Sunday, 14 November 2010

Social housing vs the free market

Right I’ll try some pseudo academicky stuff for a change.

Social housing; while the housing element of the term is straightforward enough to conjure up images of high density housing units clustered into secondary and tertiary urban locations, the social, especially now, is a politically contested notion. The use of the word “social” rather than “council” in itself reflects the fundamental shift in government policy with responsibility for the provision of housing having been moved from local authorities to housing associations. Ironically, “social” has arguably been a more accurate description given it reminds us of how social housing originated in explicitly socialist politics that in turn highlight how competing ideological notions of the social have played a part in shaping the very geography and architecture of social housing, most obviously via the influence Welwyn Garden City had on the first generation of social housing. However, rather than any idealised notions of communal or "proper" living, right now the terrain is shifting once again, becoming seemingly narrower in the process as “social” becomes largely a matter of eligibility.

The origins of this partly reside in the Thatcher years when the housing acts of 1980 and 1988 started unpicking then historic constraints on private sector rental accommodation. These originated in WWI as a response to rent strikes along Clydeside that threatened to undermine the war effort. Confronted by this the government chose to sacrifice the petty capitals tied up in the private rental sector to the interest of the nation and the big capital of munitions manufacturers; it did so by introducing rent controls (for which read constraints) that, in an age of galloping inflation, squeezed private providers out the market by limiting their ability to charge profitable rents. The resultant hole would in turn be progressively filled by the invention of mass council housing that over the subsequent decades saw the state become the landlord not so much of the working poor as of the working class.

However, while Conservative governments started the process it was the last Labour government that fundamentally changed this relationship. The graph on housing tenure presented above neatly shows how the decline in social sector renting was matched by increased renting from private landlords, a transition driven by the successive tightening of eligibility criteria used to ration a shrinking social housing stock. Put simply this graph tracks the emergence of today's situation where being able to afford private sector rents in itself largely disqualifies people from social housing. Instead, social housing, for new tenants at least, has been rendered almost entirely an issue of social need, a safety net instead of a universalist aspect of the welfare state.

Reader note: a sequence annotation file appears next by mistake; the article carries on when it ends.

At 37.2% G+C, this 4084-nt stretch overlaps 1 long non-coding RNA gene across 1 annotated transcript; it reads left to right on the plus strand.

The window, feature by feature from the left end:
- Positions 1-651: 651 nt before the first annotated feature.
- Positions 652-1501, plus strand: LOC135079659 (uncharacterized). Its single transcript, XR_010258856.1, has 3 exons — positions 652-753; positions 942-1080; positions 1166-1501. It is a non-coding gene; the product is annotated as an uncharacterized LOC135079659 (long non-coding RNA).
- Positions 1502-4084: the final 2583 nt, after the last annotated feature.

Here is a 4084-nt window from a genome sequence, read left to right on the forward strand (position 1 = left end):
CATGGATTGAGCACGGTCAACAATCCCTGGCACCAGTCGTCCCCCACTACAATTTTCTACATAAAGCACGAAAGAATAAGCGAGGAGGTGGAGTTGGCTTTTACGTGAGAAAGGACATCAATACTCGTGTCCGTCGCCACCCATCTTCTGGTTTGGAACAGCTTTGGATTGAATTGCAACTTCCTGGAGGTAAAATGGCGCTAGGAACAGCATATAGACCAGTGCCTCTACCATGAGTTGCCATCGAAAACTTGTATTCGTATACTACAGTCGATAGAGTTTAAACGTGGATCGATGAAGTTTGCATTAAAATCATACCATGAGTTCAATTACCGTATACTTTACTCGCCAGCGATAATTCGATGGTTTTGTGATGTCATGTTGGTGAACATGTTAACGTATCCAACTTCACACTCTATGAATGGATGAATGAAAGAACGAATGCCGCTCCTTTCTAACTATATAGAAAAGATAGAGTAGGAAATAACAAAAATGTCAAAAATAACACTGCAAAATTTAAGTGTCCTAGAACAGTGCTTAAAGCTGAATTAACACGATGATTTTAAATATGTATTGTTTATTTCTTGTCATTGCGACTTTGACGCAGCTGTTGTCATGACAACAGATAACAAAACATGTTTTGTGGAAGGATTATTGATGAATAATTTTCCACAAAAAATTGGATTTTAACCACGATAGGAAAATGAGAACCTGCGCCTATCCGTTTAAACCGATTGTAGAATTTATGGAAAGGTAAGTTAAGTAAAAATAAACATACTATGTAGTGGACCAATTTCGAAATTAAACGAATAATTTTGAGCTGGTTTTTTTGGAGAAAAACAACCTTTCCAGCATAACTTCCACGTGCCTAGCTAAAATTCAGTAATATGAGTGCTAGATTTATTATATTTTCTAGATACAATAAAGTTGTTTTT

With this as context the take off seen in the buy to let (B2L) market over the 10 years to 2008 makes even more sense. This was partly a consequence of a cheap credit fuelled housing bubble to be sure, with small-scale investors seeking to prove their financial acumen by riding a passing wave. However, the take off in B2L was also integral to the deeper reworking of the relationship between the state and its citizens. Indeed, I would argue every B2L investor who borrowed to buy a 2 bed newbuild city centre flat is as much the embodiment of Labour policy as any right to buy former council tenant is of Thatcherism. Unfortunately for Labour's electoral fortunes, this was too tacit a process and too predicated on market signals as to have largely gone unnoticed. Unfortunately, for us the ConDems either don’t understand what happened or frankly couldn’t give a damn.

To be fair to Labour they did try quite cleverly to exploit the housing bubble. New housing developments over a certain size had to include and/or pay for new social housing units. Plus, they actively encouraged housing associations to borrow more to build more in the now passed NICE decade. And that is the problem we now have; Labour part-hardwired the provision of new social housing to a property bubble that has long since burst and is unlikely to re-emerge, if at all, for the forseeable future. To give a brief example, encouraging housing associations to borrow to build is all very well, but it's no longer clear banks actually want to lend to them given the relatively low returns on offer.

So what we now have is a situation where the number of households in Britain is set to increase faster than the actual housing stock with no sign of anything or anyone stepping in in response what with government focused on avoiding any form of capital spending and bank led credit constraints limiting the scope for B2L investors to re-emerge in especially significant numbers. This is especially unfortunate given the reworking of social housing policy now underway, most obviously the (re)introduction of caps on the rents government is willing to pay. As I understand it the current government view is that if it pays less rent, then rents will fall. Except, that was tried before, in 1915 in fact, and it simply didn’t work. Rather, what we are going to see in an already crowded nation is more people being squeezed into ever shabbier accommodation.

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